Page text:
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Efficient PAM-Less Base Editing for Zebrafish Modeling of Human Genetic Disease with zSpRY-ABE8e

Published: February 17, 2023 doi: 10.3791/64977


CRISPR/Cas9 technology has increased the value of zebrafish for modeling human genetic diseases, studying disease pathogenesis, and drug screening, but protospacer adjacent motif (PAM) limitations are a major obstacle to creating accurate animal models of human genetic disorders caused by single-nucleotide variants (SNVs). Until now, some SpCas9 variants with broad PAM compatibility have shown efficiency in zebrafish. The application of the optimized SpRY-mediated adenine base editor (ABE), zSpRY-ABE8e, and synthetically modified gRNA in zebrafish has enabled efficient adenine-guanine base conversion without PAM restriction. Described here is a protocol for efficient adenine base editing without PAM limitation in zebrafish using zSpRY-ABE8e. By injecting a mixture of zSpRY-ABE8e mRNA and synthetically modified gRNA into zebrafish embryos, a zebrafish disease model was constructed with a precise mutation that simulated a pathogenic site of the TSR2 ribosome maturation factor (tsr2). This method provides a valuable tool for the establishment of accurate disease models for studying disease mechanisms and treatments.


Single-nucleotide variants (SNVs) that cause missense or nonsense mutations are the most common source of mutations in the human genome1. To determine whether a particular SNV is pathogenic, and to shed light on its pathogenesis, precise animal models are required2. Zebrafish are good human disease models, exhibiting a high degree of physiological and genetic homology with humans, a short developmental cycle, and strong reproductive ability, which is advantageous for research into pathogenic characteristics and mechanisms, as well as drug screening3.

The clustered regularly interspaced short palindromic repeats (CRISPR)/Cas9 system has been widely applied in the genome editing of various species, including zebrafish4. With gRNA guidance, the CRISPR/Cas9 system can generate DNA double-stranded breaks (DSBs) at the target site, which then allows single-base substitution through recombination of the target site with donor DNA templates via the homology-directed repair (HDR) pathway. However, the efficiency of this base replacement method is quite low as the cellular DNA repair process is mainly carried out by the non-homologous end-joining (NHEJ) pathway, which is usually accompanied by insertion and deletion (indel) mutations5. Fortunately, CRISPR/Cas9-based single-base editing technology significantly alleviates this problem by using base editors, which enable more efficient single-base editing without inducing DSBs. Two major classes of base editors, adenine base editors (ABEs) and cytosine base editors (CBEs), have been developed to implement base substitution editing for A·T to G·C and C·G to T·A, respectively6,7,8,9,10,11. These four types of base substitutions cover 30% of human pathogenic variants12. Both classes of base editors, including PmCDA1, BE system, CBE4max, ABE7.10, and ABE8e, have been reported to work in zebrafish, with BE4max and ABE8e especially reported to achieve high editing activity13,14,15,16,17,18,19.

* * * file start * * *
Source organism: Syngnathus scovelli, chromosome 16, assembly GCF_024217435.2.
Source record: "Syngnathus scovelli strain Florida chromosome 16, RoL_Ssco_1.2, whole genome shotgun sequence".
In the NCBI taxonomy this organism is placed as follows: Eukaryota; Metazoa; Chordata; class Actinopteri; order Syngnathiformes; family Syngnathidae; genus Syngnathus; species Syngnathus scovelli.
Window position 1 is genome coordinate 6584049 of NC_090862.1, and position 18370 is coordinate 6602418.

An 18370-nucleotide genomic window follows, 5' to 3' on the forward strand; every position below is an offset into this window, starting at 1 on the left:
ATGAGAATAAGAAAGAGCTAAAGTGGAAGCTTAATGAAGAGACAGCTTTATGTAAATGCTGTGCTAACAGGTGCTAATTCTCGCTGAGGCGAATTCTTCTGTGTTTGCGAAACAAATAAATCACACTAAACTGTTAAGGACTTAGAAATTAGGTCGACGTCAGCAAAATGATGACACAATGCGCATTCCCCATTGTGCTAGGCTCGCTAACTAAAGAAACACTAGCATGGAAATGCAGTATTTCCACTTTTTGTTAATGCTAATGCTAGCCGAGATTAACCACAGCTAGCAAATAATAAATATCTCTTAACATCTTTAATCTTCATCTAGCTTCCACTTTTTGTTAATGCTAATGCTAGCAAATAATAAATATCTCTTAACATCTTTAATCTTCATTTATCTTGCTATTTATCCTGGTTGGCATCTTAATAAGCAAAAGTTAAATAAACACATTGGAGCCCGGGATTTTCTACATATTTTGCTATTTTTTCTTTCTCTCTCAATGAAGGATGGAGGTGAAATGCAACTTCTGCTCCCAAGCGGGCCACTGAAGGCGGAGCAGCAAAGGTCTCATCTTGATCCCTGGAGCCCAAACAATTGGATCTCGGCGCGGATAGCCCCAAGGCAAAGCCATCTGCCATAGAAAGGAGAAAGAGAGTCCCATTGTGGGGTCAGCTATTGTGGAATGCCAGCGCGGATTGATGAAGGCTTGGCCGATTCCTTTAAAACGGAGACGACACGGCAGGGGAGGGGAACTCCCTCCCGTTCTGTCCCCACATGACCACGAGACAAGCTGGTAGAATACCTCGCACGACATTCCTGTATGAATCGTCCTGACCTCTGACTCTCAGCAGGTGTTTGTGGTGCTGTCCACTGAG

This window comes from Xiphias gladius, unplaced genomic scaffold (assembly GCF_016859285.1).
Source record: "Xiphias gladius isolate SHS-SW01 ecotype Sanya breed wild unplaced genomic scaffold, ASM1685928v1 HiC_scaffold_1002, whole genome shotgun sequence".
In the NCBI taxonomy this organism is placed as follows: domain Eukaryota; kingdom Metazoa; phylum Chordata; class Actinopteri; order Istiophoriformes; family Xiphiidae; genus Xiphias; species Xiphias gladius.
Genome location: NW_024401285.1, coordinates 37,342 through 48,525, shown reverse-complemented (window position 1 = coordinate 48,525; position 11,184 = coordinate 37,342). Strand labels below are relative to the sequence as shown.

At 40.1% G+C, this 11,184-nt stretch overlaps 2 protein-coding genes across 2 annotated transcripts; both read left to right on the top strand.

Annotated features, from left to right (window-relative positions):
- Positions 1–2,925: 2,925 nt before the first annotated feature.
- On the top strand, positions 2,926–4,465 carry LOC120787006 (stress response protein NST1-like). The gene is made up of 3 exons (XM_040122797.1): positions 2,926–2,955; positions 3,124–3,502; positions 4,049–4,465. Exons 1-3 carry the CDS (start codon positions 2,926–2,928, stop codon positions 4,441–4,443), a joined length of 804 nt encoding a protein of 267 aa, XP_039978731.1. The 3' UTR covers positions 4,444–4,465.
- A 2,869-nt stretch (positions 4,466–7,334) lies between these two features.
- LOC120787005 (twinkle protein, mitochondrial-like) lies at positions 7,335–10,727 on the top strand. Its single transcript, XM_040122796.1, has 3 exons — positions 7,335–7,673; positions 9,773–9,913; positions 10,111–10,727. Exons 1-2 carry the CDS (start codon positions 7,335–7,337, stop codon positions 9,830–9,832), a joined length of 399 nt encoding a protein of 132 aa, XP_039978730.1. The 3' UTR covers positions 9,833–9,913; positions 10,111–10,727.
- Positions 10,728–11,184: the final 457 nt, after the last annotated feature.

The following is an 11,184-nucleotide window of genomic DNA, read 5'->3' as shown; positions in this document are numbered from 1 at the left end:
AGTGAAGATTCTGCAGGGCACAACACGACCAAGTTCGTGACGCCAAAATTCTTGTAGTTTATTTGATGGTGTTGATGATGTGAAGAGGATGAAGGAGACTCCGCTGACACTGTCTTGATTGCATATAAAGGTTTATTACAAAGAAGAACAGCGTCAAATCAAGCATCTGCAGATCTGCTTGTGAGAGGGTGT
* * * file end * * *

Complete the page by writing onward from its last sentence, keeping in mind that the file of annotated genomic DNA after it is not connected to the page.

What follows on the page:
Cas9 proteins from different species, including Staphylococcus aureus, Streptococcus pyogenes, and S. canis, have been implemented in zebrafish gene editing, with the Streptococcus pyogenes Cas9 (SpCas9) being used most widely20,21,22,23. However, SpCas9 can only recognize target sites with an NGG protospacer adjacent motif (PAM), which limits its editable range and can result in no suitable sequence being found near the pathogenic site of interest24. To expand the target range, a variety of SpCas9 variants have been engineered to recognize different PAMs through directed evolution and structure-guided design. However, few variants are effective in animals, especially in zebrafish, which limits the application of zebrafish in SNV-related disease research25,26,27,28. Recently, two variants of SpCas9, SpG and SpRY, with less stringent PAM restrictions (NGN for SpG and NNN for SpRY with a higher preference for NRN than NYN) have been reported to exhibit high editing activity in human cells and plants29,30,31,32. Subsequently, SpG and SpRY, as well as a number of their mediated base editors, such as SpRY-mediated CBEs and SpRY-mediated ABEs, have also been reported to work in zebrafish, which will enhance the application of zebrafish models in the mechanistic study and drug screening of SNV-related diseases18,33,34,35. Furthermore, i-Silence was proposed as an effective and accurate gene-knockout strategy through ABE-mediated start codon conversion from ATG to GTG or ACG36. The combination of the i-Silence strategy and the SpRY-mediated base editor zSpRY-ABE8e provides a new method for disease modeling18. This protocol demonstrates how to perform gene editing using zSpRY-ABE8e in zebrafish to construct a tsr2 (M1V) model using the i-Silence strategy. The editing efficiency and phenotypes that appear in zebrafish models were assessed and analyzed.